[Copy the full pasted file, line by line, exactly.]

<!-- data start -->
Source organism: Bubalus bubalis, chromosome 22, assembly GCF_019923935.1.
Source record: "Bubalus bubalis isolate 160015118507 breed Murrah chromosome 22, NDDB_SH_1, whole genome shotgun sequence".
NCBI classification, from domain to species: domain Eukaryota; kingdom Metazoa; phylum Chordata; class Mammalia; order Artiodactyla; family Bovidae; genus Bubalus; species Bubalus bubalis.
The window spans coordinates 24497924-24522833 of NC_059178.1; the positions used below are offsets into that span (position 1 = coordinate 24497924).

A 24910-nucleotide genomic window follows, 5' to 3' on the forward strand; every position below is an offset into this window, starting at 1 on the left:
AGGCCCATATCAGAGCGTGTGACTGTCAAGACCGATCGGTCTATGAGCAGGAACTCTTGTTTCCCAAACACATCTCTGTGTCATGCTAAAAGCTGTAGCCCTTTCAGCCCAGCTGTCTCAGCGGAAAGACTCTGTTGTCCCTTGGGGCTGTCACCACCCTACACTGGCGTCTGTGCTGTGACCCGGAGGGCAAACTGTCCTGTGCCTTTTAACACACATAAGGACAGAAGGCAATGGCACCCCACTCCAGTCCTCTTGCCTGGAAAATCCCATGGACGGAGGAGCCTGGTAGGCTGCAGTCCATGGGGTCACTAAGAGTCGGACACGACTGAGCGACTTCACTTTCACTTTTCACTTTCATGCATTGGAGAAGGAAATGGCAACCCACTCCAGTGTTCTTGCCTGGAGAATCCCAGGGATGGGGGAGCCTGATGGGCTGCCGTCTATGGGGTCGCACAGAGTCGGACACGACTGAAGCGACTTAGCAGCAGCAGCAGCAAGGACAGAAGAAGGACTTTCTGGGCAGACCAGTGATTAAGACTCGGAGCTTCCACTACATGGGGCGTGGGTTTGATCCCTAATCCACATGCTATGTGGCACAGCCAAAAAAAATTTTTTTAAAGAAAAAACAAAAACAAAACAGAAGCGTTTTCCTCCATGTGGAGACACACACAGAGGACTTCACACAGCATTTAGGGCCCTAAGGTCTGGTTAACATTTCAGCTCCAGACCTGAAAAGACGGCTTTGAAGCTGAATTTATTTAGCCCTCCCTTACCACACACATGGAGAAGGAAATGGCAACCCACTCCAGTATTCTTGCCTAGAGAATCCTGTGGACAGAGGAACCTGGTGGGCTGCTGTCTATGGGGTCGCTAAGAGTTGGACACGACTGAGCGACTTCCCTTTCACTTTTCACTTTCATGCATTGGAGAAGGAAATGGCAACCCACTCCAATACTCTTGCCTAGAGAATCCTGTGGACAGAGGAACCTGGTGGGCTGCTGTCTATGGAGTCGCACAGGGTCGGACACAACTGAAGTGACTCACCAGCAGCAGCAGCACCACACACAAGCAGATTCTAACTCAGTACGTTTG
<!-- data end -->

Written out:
Source organism: Bubalus bubalis, chromosome 22, assembly GCF_019923935.1.
Source record: "Bubalus bubalis isolate 160015118507 breed Murrah chromosome 22, NDDB_SH_1, whole genome shotgun sequence".
NCBI classification, from domain to species: domain Eukaryota; kingdom Metazoa; phylum Chordata; class Mammalia; order Artiodactyla; family Bovidae; genus Bubalus; species Bubalus bubalis.
The window spans coordinates 24497924-24522833 of NC_059178.1; the positions used below are offsets into that span (position 1 = coordinate 24497924).

A 24910-nucleotide genomic window follows, 5' to 3' on the forward strand; every position below is an offset into this window, starting at 1 on the left:
AGGCCCATATCAGAGCGTGTGACTGTCAAGACCGATCGGTCTATGAGCAGGAACTCTTGTTTCCCAAACACATCTCTGTGTCATGCTAAAAGCTGTAGCCCTTTCAGCCCAGCTGTCTCAGCGGAAAGACTCTGTTGTCCCTTGGGGCTGTCACCACCCTACACTGGCGTCTGTGCTGTGACCCGGAGGGCAAACTGTCCTGTGCCTTTTAACACACATAAGGACAGAAGGCAATGGCACCCCACTCCAGTCCTCTTGCCTGGAAAATCCCATGGACGGAGGAGCCTGGTAGGCTGCAGTCCATGGGGTCACTAAGAGTCGGACACGACTGAGCGACTTCACTTTCACTTTTCACTTTCATGCATTGGAGAAGGAAATGGCAACCCACTCCAGTGTTCTTGCCTGGAGAATCCCAGGGATGGGGGAGCCTGATGGGCTGCCGTCTATGGGGTCGCACAGAGTCGGACACGACTGAAGCGACTTAGCAGCAGCAGCAGCAAGGACAGAAGAAGGACTTTCTGGGCAGACCAGTGATTAAGACTCGGAGCTTCCACTACATGGGGCGTGGGTTTGATCCCTAATCCACATGCTATGTGGCACAGCCAAAAAAAATTTTTTTAAAGAAAAAACAAAAACAAAACAGAAGCGTTTTCCTCCATGTGGAGACACACACAGAGGACTTCACACAGCATTTAGGGCCCTAAGGTCTGGTTAACATTTCAGCTCCAGACCTGAAAAGACGGCTTTGAAGCTGAATTTATTTAGCCCTCCCTTACCACACACATGGAGAAGGAAATGGCAACCCACTCCAGTATTCTTGCCTAGAGAATCCTGTGGACAGAGGAACCTGGTGGGCTGCTGTCTATGGGGTCGCTAAGAGTTGGACACGACTGAGCGACTTCCCTTTCACTTTTCACTTTCATGCATTGGAGAAGGAAATGGCAACCCACTCCAATACTCTTGCCTAGAGAATCCTGTGGACAGAGGAACCTGGTGGGCTGCTGTCTATGGAGTCGCACAGGGTCGGACACAACTGAAGTGACTCACCAGCAGCAGCAGCACCACACACAAGCAGATTCTAACTCAGTACGTTTG